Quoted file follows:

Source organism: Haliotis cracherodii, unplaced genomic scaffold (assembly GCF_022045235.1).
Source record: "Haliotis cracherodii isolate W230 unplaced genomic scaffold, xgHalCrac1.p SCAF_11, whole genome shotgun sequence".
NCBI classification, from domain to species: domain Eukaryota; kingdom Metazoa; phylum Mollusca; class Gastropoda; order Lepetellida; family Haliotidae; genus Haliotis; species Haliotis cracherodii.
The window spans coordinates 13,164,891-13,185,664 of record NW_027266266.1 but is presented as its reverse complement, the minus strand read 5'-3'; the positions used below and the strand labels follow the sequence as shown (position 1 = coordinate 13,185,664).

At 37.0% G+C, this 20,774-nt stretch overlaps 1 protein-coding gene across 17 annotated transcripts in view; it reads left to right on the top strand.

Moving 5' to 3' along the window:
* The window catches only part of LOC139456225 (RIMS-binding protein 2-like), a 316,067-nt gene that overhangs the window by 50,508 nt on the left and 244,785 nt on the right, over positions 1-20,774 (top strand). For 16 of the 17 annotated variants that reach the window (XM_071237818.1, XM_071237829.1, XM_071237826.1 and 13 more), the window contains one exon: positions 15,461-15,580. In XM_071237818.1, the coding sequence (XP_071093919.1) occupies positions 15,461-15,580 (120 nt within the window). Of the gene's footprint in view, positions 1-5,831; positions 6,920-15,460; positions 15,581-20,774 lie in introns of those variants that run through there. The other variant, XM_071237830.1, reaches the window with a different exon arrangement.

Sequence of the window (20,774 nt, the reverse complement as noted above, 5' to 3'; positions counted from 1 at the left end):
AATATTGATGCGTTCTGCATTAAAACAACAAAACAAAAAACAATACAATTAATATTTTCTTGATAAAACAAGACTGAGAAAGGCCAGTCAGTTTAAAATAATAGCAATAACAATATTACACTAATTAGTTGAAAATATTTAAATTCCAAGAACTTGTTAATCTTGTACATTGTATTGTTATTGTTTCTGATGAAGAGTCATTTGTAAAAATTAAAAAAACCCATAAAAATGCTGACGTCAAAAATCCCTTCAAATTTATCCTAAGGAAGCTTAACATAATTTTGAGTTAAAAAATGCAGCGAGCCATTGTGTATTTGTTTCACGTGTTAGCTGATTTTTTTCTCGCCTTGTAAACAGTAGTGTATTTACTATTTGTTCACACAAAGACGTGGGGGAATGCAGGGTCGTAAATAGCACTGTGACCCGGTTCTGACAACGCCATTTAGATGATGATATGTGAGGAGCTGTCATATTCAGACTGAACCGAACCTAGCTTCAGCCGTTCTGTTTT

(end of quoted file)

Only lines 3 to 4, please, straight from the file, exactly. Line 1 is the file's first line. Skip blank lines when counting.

NCBI classification, from domain to species: domain Eukaryota; kingdom Metazoa; phylum Mollusca; class Gastropoda; order Lepetellida; family Haliotidae; genus Haliotis; species Haliotis cracherodii.
The window spans coordinates 13,164,891-13,185,664 of record NW_027266266.1 but is presented as its reverse complement, the minus strand read 5'-3'; the positions used below and the strand labels follow the sequence as shown (position 1 = coordinate 13,185,664).